A BRIEF HISTORY OF CHINA'S ETHNIC MINORITIES
Approximately 92% of China's population are Han in ethnicity. Thus, regional differences aside, the majority population shares common beliefs, history, and ancestry of the Han culture.
The remaining population consists of a number of smaller groups now known as the Ethnic Minorities. Each group has its own distinct ancestry, culture, language and customs. Many of these minority groups have lived in China for thousands of years. Their histories are stories of repeated wars and migrations. Many sought the safety of living in the more remote areas of China. Thus, as much as possible, they stayed separate and apart from the mainstream Han population. The stability of the Chinese Han Culture prevailed. Unless the minor groups inhabited useful land, little interest or attention was paid to those outside the mainstream culture.
For centuries, the Han only distinguished the diverse groups by direction of the compass, the Di, lived in the northern areas of China; the Rong, in the west; the Yi, in the east; and the Man lived to the south.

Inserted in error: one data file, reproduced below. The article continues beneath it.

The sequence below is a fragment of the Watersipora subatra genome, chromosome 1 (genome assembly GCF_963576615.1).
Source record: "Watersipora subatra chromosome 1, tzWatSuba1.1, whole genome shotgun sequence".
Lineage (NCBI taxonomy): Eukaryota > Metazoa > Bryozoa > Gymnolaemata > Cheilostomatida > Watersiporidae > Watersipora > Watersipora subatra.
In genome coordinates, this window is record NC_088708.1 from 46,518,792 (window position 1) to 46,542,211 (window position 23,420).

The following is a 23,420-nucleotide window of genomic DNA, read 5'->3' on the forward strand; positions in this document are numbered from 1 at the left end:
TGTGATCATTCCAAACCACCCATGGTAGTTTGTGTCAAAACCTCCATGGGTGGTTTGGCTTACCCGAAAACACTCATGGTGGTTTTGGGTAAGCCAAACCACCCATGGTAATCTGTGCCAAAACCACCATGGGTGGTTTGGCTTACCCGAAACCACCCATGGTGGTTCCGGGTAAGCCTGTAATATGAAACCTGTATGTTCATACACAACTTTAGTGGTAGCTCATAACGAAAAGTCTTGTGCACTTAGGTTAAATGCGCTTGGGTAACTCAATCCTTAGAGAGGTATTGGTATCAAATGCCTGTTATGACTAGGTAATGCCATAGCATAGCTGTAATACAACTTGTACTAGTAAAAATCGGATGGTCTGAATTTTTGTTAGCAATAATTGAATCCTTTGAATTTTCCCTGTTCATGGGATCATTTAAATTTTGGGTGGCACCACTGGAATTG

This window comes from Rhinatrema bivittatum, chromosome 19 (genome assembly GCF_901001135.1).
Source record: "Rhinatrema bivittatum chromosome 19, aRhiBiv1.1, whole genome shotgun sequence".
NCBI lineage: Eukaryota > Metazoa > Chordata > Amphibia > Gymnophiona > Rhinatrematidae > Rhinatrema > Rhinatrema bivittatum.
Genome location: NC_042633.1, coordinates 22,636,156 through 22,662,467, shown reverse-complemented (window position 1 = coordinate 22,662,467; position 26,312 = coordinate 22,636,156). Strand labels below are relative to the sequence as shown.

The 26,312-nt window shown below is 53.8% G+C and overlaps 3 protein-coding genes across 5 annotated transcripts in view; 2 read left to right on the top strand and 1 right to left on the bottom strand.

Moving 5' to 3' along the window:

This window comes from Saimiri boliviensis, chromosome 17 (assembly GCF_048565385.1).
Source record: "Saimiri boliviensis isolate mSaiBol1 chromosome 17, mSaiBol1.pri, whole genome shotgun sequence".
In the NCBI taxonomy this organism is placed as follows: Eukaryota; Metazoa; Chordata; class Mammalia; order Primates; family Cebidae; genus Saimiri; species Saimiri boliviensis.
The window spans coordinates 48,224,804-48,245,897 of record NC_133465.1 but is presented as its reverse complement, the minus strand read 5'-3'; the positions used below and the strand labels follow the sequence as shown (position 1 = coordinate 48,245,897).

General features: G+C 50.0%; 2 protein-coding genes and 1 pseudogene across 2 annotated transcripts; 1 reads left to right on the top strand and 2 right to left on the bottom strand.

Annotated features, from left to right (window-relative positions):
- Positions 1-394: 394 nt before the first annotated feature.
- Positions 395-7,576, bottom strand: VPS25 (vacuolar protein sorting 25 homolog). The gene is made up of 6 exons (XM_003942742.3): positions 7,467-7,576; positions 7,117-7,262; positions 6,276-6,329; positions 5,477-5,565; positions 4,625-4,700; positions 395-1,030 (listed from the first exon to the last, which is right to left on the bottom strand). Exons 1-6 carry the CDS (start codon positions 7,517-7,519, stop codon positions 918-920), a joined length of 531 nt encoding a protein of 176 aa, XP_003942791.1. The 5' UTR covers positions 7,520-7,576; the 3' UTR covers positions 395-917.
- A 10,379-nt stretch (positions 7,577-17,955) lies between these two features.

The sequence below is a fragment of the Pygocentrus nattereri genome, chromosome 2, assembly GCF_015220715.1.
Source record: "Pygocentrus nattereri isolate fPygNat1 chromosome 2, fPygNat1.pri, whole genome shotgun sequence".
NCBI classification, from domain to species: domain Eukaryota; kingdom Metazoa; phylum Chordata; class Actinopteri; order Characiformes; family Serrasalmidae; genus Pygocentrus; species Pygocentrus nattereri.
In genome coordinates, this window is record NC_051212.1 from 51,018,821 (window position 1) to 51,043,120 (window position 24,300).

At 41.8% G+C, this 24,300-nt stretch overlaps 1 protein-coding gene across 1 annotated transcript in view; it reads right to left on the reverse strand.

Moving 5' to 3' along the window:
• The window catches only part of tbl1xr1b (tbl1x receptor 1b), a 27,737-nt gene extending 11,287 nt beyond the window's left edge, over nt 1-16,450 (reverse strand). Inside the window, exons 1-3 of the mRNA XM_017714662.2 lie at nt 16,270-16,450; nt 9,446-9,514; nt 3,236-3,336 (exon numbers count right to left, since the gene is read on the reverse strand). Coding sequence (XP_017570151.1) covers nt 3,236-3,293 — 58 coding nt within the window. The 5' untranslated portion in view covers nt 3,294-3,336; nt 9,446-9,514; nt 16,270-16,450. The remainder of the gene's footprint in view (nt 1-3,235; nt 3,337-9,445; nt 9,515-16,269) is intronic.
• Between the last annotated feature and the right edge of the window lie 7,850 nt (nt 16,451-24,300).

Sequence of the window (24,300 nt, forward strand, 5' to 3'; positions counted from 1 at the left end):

In 1911, the last Imperial Dynasty, (Qing), was unseated by the Nationalist Party of Dr. Sun Yat-Sen. Though many of the Nationalists denied the concept of China as an ethnically diverse nation, Dr Sun saw China as a "Republic of Five Nationalities". The 5 stars on the Chinese Flag represented the Han, the Di, the Rong, the Yi and the Man groups.
In 1949, the communist party came into power. Using the idea of the "Peoples Republic" as a "unitary, multi-national socialist state" they initiated an effort to investigate and to categorize the diverse groups within China's borders. An invitation was extended for each group to register with the government for official status as an "ethnic minority". Political and economic advantages were offered as incentives for the groups to register. As a show of goodwill, the government made it illegal to use the term "tribe" which in Chinese is pseudonymous with the term "dog" when referring to these groups. "Nationality" was the official term. 300 groups responded. After several years of detailed studies and field research investigating the claims of the different groups, the government recognized 55 ethnic minority groups as independent nationalities. Of course, some groups disagree with their official classifications...i.e. The "Miao" of Ge Jia claim they are not Miao but claim themselves to be a separate minority group.
More to come
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